**Naive
set theory and paradoxes**

**Avoiding
paradoxes with type theory**

**Avoiding
paradoxes with axiomatic set theory**

**
Naive set theory and paradoxes**

Set
theory was created at the end of the
19-th century by Georg Cantor in order
to allow to work with infinite sets
consistently, and attempted to formalize
the set using a minimal collection of
independent axioms. Later it was named
"**naive set theory**".

In 1901 Bertrand Russell discovered
paradox, which was named **Russell's
paradox**. The paradox
arises within naive set theory by considering
the set of all sets that are not members
of themselves. Such a set appears to
be a member of itself if and only if
it is not a member of itself, hence
the paradox. After the discovery of
the paradox, it becomes clear that assuming
that one could perform any operations
on sets without restriction led to paradoxes,
and naive set theory must be replaced
by something in which the paradoxes
can't arise. Two solutions were proposed:
**type theory** and **axiomatic
set theory**.

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**Avoiding
paradoxes with type theory**

To
avoid Russell's paradox Russell himself,
together with Whitehead proposed a theory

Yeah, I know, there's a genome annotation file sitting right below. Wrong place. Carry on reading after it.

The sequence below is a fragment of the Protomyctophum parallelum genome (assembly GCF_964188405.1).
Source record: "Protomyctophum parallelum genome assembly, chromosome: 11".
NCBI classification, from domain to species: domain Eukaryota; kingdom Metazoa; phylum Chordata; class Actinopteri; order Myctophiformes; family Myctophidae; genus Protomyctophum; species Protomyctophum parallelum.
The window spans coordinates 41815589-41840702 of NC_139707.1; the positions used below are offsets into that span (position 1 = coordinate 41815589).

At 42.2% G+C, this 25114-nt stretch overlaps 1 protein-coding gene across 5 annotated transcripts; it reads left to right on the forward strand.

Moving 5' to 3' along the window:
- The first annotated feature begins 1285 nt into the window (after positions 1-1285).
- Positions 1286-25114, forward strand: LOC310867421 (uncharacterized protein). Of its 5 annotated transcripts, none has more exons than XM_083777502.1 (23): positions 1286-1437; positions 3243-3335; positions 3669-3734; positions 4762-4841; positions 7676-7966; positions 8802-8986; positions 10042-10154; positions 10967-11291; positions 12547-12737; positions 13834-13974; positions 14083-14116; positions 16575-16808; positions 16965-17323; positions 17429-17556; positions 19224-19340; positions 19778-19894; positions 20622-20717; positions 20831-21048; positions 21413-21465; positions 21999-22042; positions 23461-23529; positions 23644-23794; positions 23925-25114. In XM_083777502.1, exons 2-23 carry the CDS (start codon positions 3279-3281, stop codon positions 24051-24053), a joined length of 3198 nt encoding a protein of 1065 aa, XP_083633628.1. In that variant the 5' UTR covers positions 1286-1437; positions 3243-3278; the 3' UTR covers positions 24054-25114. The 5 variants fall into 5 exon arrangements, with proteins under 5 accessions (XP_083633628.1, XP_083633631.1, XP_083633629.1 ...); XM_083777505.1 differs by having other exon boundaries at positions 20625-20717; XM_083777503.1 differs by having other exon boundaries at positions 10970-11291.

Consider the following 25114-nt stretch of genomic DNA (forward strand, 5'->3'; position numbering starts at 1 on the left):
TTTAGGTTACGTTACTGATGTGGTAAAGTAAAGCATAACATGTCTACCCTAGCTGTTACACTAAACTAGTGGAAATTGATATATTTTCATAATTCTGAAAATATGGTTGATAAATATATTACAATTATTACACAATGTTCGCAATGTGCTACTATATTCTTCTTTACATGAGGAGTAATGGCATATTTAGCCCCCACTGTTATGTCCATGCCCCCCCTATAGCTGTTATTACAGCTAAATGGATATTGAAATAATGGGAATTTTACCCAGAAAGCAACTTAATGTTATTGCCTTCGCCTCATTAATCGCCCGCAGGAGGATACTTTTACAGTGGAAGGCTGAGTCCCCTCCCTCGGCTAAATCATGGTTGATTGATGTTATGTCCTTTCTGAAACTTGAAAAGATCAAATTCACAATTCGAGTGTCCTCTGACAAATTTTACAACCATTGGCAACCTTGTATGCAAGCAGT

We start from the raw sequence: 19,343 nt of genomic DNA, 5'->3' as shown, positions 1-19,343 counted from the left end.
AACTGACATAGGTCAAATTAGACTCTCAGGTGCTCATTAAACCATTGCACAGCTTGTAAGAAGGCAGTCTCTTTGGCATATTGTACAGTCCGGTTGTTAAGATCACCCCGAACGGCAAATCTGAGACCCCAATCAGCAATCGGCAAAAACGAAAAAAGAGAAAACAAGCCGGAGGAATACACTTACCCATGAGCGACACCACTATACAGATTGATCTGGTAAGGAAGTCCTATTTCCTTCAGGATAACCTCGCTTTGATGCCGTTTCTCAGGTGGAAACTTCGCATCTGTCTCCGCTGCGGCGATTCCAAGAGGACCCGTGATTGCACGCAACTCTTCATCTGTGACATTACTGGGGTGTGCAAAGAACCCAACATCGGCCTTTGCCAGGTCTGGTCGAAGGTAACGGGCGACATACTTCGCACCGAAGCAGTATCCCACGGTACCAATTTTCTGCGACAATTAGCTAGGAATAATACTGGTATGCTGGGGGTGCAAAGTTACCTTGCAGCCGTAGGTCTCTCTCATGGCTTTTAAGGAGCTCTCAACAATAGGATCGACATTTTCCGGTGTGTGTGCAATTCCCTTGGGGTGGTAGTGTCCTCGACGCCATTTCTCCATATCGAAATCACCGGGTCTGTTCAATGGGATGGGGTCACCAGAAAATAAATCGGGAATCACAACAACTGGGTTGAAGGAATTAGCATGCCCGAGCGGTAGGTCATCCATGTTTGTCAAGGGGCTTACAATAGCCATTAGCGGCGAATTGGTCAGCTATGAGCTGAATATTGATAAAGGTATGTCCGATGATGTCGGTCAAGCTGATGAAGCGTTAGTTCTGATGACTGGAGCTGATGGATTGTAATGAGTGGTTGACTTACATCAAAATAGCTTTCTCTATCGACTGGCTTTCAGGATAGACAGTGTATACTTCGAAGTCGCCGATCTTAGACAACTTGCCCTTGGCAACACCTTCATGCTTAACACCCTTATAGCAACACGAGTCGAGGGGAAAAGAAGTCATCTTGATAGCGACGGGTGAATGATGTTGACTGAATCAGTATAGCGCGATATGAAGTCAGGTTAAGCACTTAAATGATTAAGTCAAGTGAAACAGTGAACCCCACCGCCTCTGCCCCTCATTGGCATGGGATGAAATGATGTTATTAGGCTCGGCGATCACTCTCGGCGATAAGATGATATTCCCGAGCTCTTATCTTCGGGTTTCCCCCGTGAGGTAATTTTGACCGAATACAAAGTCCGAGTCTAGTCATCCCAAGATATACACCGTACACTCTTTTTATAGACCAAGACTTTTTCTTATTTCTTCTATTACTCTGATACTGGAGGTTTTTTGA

of types in which sentences were arranged
hierarchically. At the lowest level
are sentences about individuals. At
the next level are sentences about sets
of individuals; at the next level, sentences
about sets of sets of individuals, and
so on. It is then possible to refer
to all objects for which a given condition
(or predicate) holds only if they are
all at the same level or of the same
"type". This avoids the possibility
of having to talk about the set of all
sets that are not members of themselves,
because the two parts of the sentence
are of different types - that is, at
different levels.

Theory of type have been criticized
for being too ad hoc to eliminate the
paradox successfully.

**Top**

**Avoiding
paradoxes with axiomatic set theory**

To
avoid Russell's paradox and other related
problems Ernst Zermelo proposed an axiomatic
set theory. Zermelo’s axioms were designed
to resolve Russell’s paradox by restricting
Cantor’s naive comprehension principle.
This theory determines what operations
were allowed and when. Today Zermelo-Fraenkel
set theory is the most common version
of the axiomatic set theory. Theory
does not assume that, for every property,
there is a set of all things satisfying
that property. It assumes that for any
given set and any definable property,
there is a subset of all elements of
the given set satisfying the property.
The set of all sets M cannot be constructed
like that and is not a set in this theory.

by
Tetyana Butler